Advancing our diagnostic tools and treatment options for delirium.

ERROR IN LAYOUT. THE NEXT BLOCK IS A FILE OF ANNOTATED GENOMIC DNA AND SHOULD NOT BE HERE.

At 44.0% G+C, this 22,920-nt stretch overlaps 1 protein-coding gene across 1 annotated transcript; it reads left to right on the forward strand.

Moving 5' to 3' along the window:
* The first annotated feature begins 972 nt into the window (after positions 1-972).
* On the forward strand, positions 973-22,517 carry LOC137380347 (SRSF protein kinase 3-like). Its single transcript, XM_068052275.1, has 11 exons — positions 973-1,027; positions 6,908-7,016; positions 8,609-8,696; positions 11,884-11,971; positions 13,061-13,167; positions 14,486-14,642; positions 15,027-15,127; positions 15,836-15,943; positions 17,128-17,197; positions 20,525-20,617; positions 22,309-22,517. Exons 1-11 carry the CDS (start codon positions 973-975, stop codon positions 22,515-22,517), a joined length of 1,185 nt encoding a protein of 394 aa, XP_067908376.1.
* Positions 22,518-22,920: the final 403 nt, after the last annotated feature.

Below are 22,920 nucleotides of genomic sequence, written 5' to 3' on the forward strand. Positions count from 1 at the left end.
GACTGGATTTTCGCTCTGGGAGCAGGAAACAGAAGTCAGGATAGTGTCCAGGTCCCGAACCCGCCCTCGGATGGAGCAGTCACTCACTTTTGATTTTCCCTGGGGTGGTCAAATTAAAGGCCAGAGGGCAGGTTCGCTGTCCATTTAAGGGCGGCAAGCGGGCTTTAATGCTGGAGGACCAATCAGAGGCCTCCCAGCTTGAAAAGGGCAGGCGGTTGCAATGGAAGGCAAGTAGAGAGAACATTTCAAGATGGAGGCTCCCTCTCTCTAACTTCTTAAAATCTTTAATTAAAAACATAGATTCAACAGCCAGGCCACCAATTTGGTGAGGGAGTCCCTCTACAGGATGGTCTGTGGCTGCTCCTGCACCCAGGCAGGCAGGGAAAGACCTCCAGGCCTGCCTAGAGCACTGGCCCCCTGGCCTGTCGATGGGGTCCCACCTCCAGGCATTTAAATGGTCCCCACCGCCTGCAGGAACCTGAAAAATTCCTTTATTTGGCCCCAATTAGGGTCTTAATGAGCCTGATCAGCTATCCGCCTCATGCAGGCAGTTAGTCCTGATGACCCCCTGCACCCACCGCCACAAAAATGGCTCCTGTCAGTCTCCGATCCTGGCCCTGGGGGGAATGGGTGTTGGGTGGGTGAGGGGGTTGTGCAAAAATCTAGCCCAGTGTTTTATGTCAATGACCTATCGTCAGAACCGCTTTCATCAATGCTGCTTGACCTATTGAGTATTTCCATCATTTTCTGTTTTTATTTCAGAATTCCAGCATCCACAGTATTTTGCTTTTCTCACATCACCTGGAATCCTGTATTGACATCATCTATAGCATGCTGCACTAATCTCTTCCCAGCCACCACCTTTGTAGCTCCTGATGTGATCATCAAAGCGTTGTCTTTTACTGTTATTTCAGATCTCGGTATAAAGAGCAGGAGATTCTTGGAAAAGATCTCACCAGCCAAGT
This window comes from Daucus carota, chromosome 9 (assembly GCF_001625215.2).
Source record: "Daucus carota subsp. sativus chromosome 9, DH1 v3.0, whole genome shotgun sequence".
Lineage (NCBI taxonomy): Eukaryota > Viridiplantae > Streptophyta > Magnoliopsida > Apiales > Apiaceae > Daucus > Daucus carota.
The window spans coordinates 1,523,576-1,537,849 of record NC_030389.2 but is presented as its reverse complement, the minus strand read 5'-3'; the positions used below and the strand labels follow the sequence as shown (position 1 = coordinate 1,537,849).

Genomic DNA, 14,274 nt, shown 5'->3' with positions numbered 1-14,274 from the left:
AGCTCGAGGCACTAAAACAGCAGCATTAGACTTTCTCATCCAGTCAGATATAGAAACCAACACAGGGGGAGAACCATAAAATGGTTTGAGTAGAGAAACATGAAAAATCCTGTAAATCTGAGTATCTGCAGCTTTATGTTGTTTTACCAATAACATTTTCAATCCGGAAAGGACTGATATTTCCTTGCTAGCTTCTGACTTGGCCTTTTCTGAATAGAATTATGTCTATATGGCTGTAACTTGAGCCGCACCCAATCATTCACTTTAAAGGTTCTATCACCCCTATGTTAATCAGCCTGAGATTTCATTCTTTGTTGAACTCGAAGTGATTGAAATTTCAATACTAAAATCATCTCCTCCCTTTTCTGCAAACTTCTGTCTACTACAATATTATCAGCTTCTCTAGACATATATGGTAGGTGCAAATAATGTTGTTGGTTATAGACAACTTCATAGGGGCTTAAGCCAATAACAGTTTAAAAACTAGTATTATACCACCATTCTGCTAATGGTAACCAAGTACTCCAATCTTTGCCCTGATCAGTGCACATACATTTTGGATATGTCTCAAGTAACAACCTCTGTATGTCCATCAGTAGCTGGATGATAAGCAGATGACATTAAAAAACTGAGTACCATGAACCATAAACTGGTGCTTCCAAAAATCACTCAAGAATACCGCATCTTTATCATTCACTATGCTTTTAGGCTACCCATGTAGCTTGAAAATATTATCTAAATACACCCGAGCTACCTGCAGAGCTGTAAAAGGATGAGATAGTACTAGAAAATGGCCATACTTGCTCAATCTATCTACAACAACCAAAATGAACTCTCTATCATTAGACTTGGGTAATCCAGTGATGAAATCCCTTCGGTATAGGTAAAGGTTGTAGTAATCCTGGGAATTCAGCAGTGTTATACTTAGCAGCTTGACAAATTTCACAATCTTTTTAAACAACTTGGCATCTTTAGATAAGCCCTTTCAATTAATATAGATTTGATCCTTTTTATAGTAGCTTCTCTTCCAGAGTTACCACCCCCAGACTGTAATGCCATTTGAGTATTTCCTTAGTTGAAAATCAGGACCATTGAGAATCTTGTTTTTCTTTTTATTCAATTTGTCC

Delirium is one of the most prevalent and disabling conditions impacting older adults in hospitals and long-term care settings. The estimates of frequency of delirium in hospitals and nursing homes among older adults range widely, yet it is safe to assume that perhaps as many as 25-30% of elderly individuals in hospitals experience an episode of delirium, often undetected unless a regular screening process is implemented. Until the past couple of decades, actual research into delirium had been sparse and done little to inform clinical practice. Engel and Romano (1959) published a classic review nearly 60 years ago, which served for decades as the foundational article for understanding delirium. In recent years, however, our understanding of delirium has increased dramatically, from the basic neuropathological underpinnings through screening and diagnosis to treatment. In this issue of International Psychogeriatrics, five papers are published, which further expand our knowledge of delirium. The papers cover a range of topics including the frequency of delirium in a primary care setting, outcomes predicted by various diagnostic systems, cognitive function measures as they relate to delirium motor subtypes, screening for delirium using a standardized drug screen, and the effectiveness of multimodal interventions for preventing delirium in older hip fracture patients. What are the take home lessons from these studies?
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